SAVANNAH SHANGE & SNEHA ANNAVARAPU
Savannah Shange is assistant professor of Anthropology at UC Santa Cruz and also serves as principal faculty in Critical Race & Ethnic Studies. Her research interests include gentrification, multiracial coalition, ethnographic ethics, Black femme gender, and abolition. She earned a PhD in Africana Studies and Education from the University of Pennsylvania, a MAT from Tufts University, and a BFA from Tisch School of the Arts at NYU. Her first book, Progressive Dystopia: Abolition, Anti-Blackness and Schooling in San Francisco (Duke 2019) is an ethnography of the afterlife of slavery as lived in the Bay Area.
Dr. Sneha Annavarapu is a postdoctoral teaching fellow at the University of Chicago. An ethnographer by training, Sneha’s wide-ranging research interests center around urbanization, governance, class relations, and gender in contemporary India. Sneha has published articles in academic journals such as Social Problems, Journal of Historical Sociology, and Journal of Consumer Culture and teaches in the areas of feminist geography, transnational urbanisms, sociological theory, and qualitative sociology. Sneha is also committed to public scholarship and has written for popular websites and magazines. She is also the co-founder of Ethnographic Marginalia, and a regular host on the New Books Network podcast.
For more, please visit www.snehanna.com.
Auto Rani: an aunty, an “America ammayi,” and an autorickshaw
In this talk, I recount an ethnographic encounter from my fieldwork on driving culture in Hyderabad: my first meeting with the most prominent woman auto-rickshaw driver in the city, Nizampet’s Narayanamma.
From talking about breaking into the highly masculinized profession of commercial driving to mischievously asking (read: chiding) me why I am not married despite being in my late 20s, Narayanamma reminded me how aunties are just full of seamless contradictions. As if reading my mind, Narayanamma insisted I call her anything else but an aunty – “just call me auto rani”. The queen of autorickshaws.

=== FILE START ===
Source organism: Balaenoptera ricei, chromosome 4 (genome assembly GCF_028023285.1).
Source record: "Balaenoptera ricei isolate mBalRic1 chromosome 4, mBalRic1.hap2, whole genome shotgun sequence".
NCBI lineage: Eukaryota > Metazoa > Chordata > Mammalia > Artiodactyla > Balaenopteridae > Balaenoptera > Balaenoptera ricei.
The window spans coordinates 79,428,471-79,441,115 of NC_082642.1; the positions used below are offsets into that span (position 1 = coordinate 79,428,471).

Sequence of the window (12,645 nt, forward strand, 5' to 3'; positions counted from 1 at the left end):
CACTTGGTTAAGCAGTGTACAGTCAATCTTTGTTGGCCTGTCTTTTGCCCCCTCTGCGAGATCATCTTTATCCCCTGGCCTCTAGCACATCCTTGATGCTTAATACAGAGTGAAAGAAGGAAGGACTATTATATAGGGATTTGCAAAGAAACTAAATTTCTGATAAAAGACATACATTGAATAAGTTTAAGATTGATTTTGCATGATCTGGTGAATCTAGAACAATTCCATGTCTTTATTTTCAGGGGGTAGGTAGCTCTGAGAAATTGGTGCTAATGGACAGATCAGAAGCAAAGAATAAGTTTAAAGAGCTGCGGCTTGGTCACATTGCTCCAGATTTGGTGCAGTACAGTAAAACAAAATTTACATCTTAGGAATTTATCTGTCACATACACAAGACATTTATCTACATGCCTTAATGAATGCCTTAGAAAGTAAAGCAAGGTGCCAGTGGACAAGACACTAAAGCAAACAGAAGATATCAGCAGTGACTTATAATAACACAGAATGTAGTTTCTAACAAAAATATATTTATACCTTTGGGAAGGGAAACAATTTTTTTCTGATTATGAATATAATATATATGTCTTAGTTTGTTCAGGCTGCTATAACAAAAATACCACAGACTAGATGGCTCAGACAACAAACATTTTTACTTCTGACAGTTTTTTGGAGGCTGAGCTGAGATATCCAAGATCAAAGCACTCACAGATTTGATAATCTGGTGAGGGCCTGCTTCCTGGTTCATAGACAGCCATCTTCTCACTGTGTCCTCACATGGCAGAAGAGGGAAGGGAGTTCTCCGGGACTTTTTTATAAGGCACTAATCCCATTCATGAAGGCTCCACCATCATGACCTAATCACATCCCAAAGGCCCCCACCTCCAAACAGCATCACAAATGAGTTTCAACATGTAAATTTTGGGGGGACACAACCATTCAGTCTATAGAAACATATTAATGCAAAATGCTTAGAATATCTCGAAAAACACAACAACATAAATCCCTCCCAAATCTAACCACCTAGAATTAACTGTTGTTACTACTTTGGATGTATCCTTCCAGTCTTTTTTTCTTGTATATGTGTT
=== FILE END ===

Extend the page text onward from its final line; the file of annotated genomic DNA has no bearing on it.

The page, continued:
Attending to her own reflections on her becoming an auto rani, I propose that the cheeky moves she makes on the busy roads of Hyderabad, and the way she plays with the unruly potentials of pleasure betray the fundamental ambivalence aunty figures embody – they practice much more subversion than they preach. (22:01)
Play Aunties and Dyke Bitches: gender, generation and the ethics of black queer kinship
Through ethnographic engagement with queer kids of color coming of age in the San Francisco Bay Area, I explore the co-production of Black queer common sense across gender and generation. A social justice themed alternative high school allows us to examine schools as not just hostile territories to queer teachers or students in isolation, but also potentially as sites of the collaborative, contested production of queer communities of color. Drawing on the work of Riley Snorton (2017), Kara Keeling (2007), Kaila Story (2017) and Mel Michelle Lewis (2017), I critically engage stud-femme sociality as a contested site of Black queer kinship. Struggling through conflict and collaboration, the young women of Frisco teach us to engage girlhood as a coalitional space of queer possibility. (18:05)